In the latest installment of Track Record, our photographer Abraham Tarrush shoots We Cut Corners at home, as they flick through their record collection, selecting some of their all-time favourite albums.
Majical Cloudz – Impersonator
The reductive but potent combination of synth bass and baritone make for a heady minimalist mix of weighty songs that hang around long after the needle has left the groove.
Ryan Adams – 29
Released the same year as Cold Roses and ‘Jacksonville City Nights, 29 is potentially Adams‘ most introspective and sombre album to date… and he’s had a few. Atmospherically nocturnal, at times almost bleak, it’s home to some our favourite instances of his lyrical and melodic deftness. ‘Strawberry Wine’ is a bonafide classic which contains the sucker punch, “can you still have any famous last words, when you’re somebody nobody knows.” ‘Starlite Diner’ is equally as enchanting but I have to avoid it because it breaks my heart on every listen.
St Vincent – St Vincent
Annie makes you want to dance, Annie makes you want to cry, Annie makes you wonder how in God’s name she writes her songs. I prefer her album to Jesus.
James Blake – Overgrown
Overgrown is proof of the unequivocal power of minimalist music and Mr Blake has a voice that sinks beneath your skin and engulfs your very essence.
The Maccabees – Wall of Arms
We bought this album in Belfast the morning after we opened for Two Door Cinema Club in the Spring and Airbrake and listened to it in the car on the way back to Dublin. From the moment the opening guitar line glissando’d into our consciousness to 37 minutes later, when the last few notes of ‘Bag of Bones part B’ had drifting off into the ether, we didn’t speak. It stopped us in our tracks. Harmonically it sparkles and shimmers, rhythmically it ebbs and flows and for what is essentially an indie-rock album – it sounds utterly timeless. It also sounds like every note Orlando sings has been carved out of marble.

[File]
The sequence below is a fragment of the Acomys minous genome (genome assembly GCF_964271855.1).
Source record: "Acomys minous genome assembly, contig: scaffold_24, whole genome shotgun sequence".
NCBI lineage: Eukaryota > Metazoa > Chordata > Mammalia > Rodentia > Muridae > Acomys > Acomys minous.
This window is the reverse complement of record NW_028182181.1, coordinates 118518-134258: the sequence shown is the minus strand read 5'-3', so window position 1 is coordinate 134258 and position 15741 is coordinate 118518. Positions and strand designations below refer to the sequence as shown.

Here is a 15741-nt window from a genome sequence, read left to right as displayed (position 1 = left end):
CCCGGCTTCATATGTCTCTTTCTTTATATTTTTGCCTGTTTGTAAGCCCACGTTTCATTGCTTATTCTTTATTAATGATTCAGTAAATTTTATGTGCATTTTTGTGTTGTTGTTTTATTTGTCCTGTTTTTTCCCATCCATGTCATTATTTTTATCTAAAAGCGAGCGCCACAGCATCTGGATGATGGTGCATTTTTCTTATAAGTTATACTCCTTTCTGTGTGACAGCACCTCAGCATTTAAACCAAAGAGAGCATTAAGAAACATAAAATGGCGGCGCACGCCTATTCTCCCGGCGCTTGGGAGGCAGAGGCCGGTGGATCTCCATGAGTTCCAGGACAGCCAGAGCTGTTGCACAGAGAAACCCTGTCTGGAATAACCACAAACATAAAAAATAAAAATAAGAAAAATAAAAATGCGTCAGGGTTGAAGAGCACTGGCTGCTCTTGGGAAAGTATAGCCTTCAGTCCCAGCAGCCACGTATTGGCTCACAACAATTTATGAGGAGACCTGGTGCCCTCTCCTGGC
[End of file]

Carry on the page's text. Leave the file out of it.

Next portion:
Agnes Obel – Aventine
This is a sublime, complete, considered work of art. Simple sonorous piano motifs are interspersed between wonderfully intimate songs, all wrapped up in an exquisite, delicate vocal bow – the Danish accent adds to the allure obviously.
Monsters of Folk
An intensely beautiful collection of songs put together by a gloriously talented collection of people. The dizzying array of songwriting styles somehow merge seamlessly in the 15 tracks to produce a coherent, complete body of music. Monsters of Folk is an album that repays repeated listening and one I find myself returning to again and again.
Fionn Regan – The Shadow of an Empire
Criminally underated, repeated exploration reveals the Dylan-lite claims are unfair if not completely unfounded. Listen to ‘Violent Deamour’ – it’ll tie you to your chair.
Chilly Gonzales – Solo Piano II
A glorious melting pot of styles, Solo Piano II is somehow as gentle as it is intense, as restrained as it is carefree. Sometimes meandering, sometimes very pointed, the music is always mesmerising, each piece moving mellifluously to the next. One gets the impression he could have knocked this out in an evening (I mean that in the very best way possible).
Darkside – Psychic
It sounds like these songs were created on another planet – and listening to them takes you to whatever Galaxy the sonic inception occurred. Sit back and let them soak into your synapses.